There are also observers who don’t share the opinion according to which Trump will produce a “revolution” in the relationship with Russia. Swedish diplomat Carl Bildt sees a continuity at the White House in the last almost two decades, in the matter of the U.S. orientation to Russia, highlighting on January 7 that: “Donald Trump will be third US President in a row that starts with the intention of resetting relations with Russia. Failure not their fault.” We should remind in this context that Obama himself promoted the “reset” policy in the relationship with Moscow, ended on April, 2010, with a new agreement of reducing strategic weapons and establishing a new global balance of power (Start-3). On the other hand, Joseph Nye, leader of the “Council of Foreign Relations” of U.S., appreciates that Trump has to face a dilemma in the relationship with Russia: “On the one hand, it is important to continue to resist Putin’s game-changing challenge to the post-1945 order that states do not use force to steal territory from their neighbors. It is equally important to prevent Putin from dividing the United States from Europe and weakening NATO.” So it seems that Trump, who follows a traditional political line at the White House in the relationship with Russia, is right, rather than the new President’s opponents, who probably are more irritated by the non-Orthodox manner in which he emphasizes his own intentions in the foreign policy. Noam Chomsky, one of the most important intellectuals, who in his turn has a non-Orthodox style, both in terms of politics and in academic terms, who could observe the mandates of 16 presidents, stated about the new President: “He certainly is off the spectrum. There’s never been anything like him/…/He has no background at all in any political activities. Never held office, been interested in office. He has no known political positions,./…/ He’s basically a showman.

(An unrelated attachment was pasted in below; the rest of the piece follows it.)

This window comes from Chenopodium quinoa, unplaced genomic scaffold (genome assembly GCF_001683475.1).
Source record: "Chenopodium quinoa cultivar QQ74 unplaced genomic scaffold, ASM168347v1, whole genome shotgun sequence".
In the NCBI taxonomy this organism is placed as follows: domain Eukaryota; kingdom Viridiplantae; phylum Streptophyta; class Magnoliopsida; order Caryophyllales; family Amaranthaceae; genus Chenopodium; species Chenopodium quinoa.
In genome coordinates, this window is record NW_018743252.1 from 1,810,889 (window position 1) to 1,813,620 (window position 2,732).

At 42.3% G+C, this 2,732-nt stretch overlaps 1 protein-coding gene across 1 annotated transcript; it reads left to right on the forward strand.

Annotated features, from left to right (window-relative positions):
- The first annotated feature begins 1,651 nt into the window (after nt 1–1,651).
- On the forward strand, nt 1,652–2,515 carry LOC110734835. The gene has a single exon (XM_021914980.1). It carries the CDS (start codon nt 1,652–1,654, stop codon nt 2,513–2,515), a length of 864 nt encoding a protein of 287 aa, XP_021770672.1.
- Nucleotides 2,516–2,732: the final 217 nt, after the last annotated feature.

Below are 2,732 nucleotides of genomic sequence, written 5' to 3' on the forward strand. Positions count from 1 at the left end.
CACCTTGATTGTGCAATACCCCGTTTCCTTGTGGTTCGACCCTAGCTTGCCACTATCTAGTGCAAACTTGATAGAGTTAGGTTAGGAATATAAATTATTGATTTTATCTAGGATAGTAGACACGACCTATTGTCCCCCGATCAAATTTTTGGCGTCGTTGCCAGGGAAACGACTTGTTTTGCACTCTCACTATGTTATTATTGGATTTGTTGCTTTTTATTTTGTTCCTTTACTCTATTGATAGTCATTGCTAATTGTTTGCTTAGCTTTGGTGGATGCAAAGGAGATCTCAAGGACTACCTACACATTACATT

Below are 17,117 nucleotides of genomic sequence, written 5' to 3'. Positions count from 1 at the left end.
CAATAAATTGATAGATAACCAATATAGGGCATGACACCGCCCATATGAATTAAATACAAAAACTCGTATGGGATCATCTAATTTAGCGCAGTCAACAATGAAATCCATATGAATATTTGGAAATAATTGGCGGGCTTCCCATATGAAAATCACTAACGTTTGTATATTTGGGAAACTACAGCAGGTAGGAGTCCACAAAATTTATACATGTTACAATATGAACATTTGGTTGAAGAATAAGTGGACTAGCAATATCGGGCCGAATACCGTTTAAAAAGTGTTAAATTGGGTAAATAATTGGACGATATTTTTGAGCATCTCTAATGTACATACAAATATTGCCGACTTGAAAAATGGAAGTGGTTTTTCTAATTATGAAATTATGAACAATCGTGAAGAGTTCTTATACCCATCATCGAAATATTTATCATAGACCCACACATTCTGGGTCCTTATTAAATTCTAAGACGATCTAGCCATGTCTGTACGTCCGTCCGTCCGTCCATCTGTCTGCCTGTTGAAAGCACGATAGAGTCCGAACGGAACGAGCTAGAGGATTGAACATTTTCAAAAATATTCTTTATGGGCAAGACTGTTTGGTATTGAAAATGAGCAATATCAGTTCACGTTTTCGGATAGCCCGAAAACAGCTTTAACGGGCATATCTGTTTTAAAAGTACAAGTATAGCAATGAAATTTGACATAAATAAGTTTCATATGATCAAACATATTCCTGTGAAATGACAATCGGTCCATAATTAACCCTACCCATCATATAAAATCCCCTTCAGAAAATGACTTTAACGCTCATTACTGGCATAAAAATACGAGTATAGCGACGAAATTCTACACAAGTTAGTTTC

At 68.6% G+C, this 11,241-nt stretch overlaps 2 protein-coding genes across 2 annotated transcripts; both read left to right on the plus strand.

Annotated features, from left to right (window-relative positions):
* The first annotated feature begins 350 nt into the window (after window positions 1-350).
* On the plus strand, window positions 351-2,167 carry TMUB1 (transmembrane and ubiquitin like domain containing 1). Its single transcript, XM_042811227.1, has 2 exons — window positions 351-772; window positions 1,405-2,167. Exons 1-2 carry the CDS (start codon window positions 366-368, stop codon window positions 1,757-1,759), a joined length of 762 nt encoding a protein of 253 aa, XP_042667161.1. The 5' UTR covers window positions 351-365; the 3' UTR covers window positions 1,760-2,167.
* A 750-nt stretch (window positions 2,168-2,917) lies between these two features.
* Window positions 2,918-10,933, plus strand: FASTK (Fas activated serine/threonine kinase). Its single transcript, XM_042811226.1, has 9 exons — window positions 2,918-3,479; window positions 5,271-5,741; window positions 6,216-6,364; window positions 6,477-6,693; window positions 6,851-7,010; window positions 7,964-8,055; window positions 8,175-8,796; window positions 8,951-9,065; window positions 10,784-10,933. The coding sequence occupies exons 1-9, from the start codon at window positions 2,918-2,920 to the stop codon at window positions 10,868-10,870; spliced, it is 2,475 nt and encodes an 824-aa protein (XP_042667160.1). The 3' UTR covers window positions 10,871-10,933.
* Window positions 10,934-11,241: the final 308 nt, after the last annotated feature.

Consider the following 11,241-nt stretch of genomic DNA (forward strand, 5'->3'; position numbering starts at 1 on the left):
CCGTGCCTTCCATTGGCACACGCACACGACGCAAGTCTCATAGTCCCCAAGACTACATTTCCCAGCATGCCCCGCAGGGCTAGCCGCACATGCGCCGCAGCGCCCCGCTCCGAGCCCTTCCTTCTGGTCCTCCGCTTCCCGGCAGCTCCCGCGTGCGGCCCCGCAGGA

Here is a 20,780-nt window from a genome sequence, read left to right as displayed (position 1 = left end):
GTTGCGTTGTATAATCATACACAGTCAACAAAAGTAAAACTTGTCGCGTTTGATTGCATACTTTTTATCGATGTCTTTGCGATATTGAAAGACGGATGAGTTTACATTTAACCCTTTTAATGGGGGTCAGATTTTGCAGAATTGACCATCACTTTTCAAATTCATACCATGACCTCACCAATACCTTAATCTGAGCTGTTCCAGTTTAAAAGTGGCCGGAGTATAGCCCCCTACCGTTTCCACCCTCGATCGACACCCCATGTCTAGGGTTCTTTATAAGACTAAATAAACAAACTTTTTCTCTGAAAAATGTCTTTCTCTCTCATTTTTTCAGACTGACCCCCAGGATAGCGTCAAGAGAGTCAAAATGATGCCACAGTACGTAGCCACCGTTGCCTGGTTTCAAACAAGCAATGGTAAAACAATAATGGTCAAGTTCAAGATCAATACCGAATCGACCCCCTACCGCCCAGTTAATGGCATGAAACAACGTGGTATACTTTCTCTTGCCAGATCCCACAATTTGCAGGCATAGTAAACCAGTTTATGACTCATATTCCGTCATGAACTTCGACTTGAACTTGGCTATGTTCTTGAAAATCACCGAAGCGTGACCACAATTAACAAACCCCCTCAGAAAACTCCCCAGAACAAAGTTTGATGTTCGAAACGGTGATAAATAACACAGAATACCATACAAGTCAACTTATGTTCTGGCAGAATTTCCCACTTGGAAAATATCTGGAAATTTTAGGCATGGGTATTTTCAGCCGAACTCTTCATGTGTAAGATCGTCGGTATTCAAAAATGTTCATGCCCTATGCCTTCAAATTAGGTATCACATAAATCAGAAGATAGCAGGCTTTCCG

So, which way will guide Donald Trump America’s relationship with Russia? Will it be a new reset, like the one in the 2009-2012 period, which was a failure, as we could see, or a new Yalta, while the previous one, who reached a venerable age, will be adapted to the requirements of the contemporary era? Our bet is counting on a new Yalta, which will have a considerable impact on Europe, first of all on Eastern Europe, including Romania.